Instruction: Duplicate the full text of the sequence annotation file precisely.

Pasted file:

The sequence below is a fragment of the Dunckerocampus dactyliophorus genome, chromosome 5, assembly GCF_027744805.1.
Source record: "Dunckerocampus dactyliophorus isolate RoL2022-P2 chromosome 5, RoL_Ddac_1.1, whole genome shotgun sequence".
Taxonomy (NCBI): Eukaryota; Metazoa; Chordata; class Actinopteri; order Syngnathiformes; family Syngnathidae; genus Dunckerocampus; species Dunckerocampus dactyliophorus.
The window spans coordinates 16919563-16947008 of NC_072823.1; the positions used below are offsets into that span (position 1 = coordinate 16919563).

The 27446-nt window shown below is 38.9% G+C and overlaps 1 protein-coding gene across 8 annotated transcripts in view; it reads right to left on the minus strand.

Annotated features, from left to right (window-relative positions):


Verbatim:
The sequence below is a fragment of the Dunckerocampus dactyliophorus genome, chromosome 5, assembly GCF_027744805.1.
Source record: "Dunckerocampus dactyliophorus isolate RoL2022-P2 chromosome 5, RoL_Ddac_1.1, whole genome shotgun sequence".
Taxonomy (NCBI): Eukaryota; Metazoa; Chordata; class Actinopteri; order Syngnathiformes; family Syngnathidae; genus Dunckerocampus; species Dunckerocampus dactyliophorus.
The window spans coordinates 16919563-16947008 of NC_072823.1; the positions used below are offsets into that span (position 1 = coordinate 16919563).

The 27446-nt window shown below is 38.9% G+C and overlaps 1 protein-coding gene across 8 annotated transcripts in view; it reads right to left on the minus strand.

Annotated features, from left to right (window-relative positions):